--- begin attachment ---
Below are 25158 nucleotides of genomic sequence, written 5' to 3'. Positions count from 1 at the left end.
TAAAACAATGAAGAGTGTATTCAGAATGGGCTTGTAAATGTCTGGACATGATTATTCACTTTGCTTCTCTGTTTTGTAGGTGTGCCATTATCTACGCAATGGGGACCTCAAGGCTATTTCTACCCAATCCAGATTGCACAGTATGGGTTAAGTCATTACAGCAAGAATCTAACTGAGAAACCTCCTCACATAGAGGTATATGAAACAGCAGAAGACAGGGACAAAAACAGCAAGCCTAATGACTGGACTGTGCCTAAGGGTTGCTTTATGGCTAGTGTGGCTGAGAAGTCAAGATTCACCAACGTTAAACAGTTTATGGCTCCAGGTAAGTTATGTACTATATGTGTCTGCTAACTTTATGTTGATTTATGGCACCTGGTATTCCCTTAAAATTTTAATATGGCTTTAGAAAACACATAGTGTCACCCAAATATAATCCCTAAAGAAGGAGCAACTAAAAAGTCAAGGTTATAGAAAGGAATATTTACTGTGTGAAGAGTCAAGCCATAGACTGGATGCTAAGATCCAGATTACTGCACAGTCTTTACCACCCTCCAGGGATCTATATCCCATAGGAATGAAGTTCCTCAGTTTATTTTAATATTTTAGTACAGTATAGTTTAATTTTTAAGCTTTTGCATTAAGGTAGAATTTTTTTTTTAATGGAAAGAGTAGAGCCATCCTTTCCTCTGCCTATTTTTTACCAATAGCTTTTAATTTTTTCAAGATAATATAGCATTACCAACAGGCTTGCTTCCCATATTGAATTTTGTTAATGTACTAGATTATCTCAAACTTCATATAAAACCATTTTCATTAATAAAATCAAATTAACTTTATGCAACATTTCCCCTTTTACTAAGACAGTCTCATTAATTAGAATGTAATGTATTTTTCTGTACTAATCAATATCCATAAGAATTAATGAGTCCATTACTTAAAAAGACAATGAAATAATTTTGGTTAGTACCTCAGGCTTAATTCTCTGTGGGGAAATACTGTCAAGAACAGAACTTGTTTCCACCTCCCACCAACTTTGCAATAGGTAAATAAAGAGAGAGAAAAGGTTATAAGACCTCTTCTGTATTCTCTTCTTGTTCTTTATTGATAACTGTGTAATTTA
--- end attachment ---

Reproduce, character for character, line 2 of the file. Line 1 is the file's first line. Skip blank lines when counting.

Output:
TAAAACAATGAAGAGTGTATTCAGAATGGGCTTGTAAATGTCTGGACATGATTATTCACTTTGCTTCTCTGTTTTGTAGGTGTGCCATTATCTACGCAATGGGGACCTCAAGGCTATTTCTACCCAATCCAGATTGCACAGTATGGGTTAAGTCATTACAGCAAGAATCTAACTGAGAAACCTCCTCACATAGAGGTATATGAAACAGCAGAAGACAGGGACAAAAACAGCAAGCCTAATGACTGGACTGTGCCTAAGGGTTGCTTTATGGCTAGTGTGGCTGAGAAGTCAAGATTCACCAACGTTAAACAGTTTATGGCTCCAGGTAAGTTATGTACTATATGTGTCTGCTAACTTTATGTTGATTTATGGCACCTGGTATTCCCTTAAAATTTTAATATGGCTTTAGAAAACACATAGTGTCACCCAAATATAATCCCTAAAGAAGGAGCAACTAAAAAGTCAAGGTTATAGAAAGGAATATTTACTGTGTGAAGAGTCAAGCCATAGACTGGATGCTAAGATCCAGATTACTGCACAGTCTTTACCACCCTCCAGGGATCTATATCCCATAGGAATGAAGTTCCTCAGTTTATTTTAATATTTTAGTACAGTATAGTTTAATTTTTAAGCTTTTGCATTAAGGTAGAATTTTTTTTTTAATGGAAAGAGTAGAGCCATCCTTTCCTCTGCCTATTTTTTACCAATAGCTTTTAATTTTTTCAAGATAATATAGCATTACCAACAGGCTTGCTTCCCATATTGAATTTTGTTAATGTACTAGATTATCTCAAACTTCATATAAAACCATTTTCATTAATAAAATCAAATTAACTTTATGCAACATTTCCCCTTTTACTAAGACAGTCTCATTAATTAGAATGTAATGTATTTTTCTGTACTAATCAATATCCATAAGAATTAATGAGTCCATTACTTAAAAAGACAATGAAATAATTTTGGTTAGTACCTCAGGCTTAATTCTCTGTGGGGAAATACTGTCAAGAACAGAACTTGTTTCCACCTCCCACCAACTTTGCAATAGGTAAATAAAGAGAGAGAAAAGGTTATAAGACCTCTTCTGTATTCTCTTCTTGTTCTTTATTGATAACTGTGTAATTTA